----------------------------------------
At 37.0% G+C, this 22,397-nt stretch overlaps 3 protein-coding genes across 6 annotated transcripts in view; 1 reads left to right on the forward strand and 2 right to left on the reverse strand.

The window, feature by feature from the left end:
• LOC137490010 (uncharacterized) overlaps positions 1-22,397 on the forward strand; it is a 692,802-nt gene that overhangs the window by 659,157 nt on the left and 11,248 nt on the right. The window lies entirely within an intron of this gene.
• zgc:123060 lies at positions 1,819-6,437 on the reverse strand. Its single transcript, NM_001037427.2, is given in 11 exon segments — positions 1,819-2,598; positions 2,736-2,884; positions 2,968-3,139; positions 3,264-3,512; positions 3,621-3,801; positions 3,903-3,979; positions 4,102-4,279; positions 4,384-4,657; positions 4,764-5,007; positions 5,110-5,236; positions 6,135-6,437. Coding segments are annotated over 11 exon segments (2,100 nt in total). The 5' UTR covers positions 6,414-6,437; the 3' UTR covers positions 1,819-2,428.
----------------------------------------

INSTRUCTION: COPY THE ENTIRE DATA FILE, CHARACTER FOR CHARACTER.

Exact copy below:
At 37.0% G+C, this 22,397-nt stretch overlaps 3 protein-coding genes across 6 annotated transcripts in view; 1 reads left to right on the forward strand and 2 right to left on the reverse strand.

The window, feature by feature from the left end:
• LOC137490010 (uncharacterized) overlaps positions 1-22,397 on the forward strand; it is a 692,802-nt gene that overhangs the window by 659,157 nt on the left and 11,248 nt on the right. The window lies entirely within an intron of this gene.
• zgc:123060 lies at positions 1,819-6,437 on the reverse strand. Its single transcript, NM_001037427.2, is given in 11 exon segments — positions 1,819-2,598; positions 2,736-2,884; positions 2,968-3,139; positions 3,264-3,512; positions 3,621-3,801; positions 3,903-3,979; positions 4,102-4,279; positions 4,384-4,657; positions 4,764-5,007; positions 5,110-5,236; positions 6,135-6,437. Coding segments are annotated over 11 exon segments (2,100 nt in total). The 5' UTR covers positions 6,414-6,437; the 3' UTR covers positions 1,819-2,428.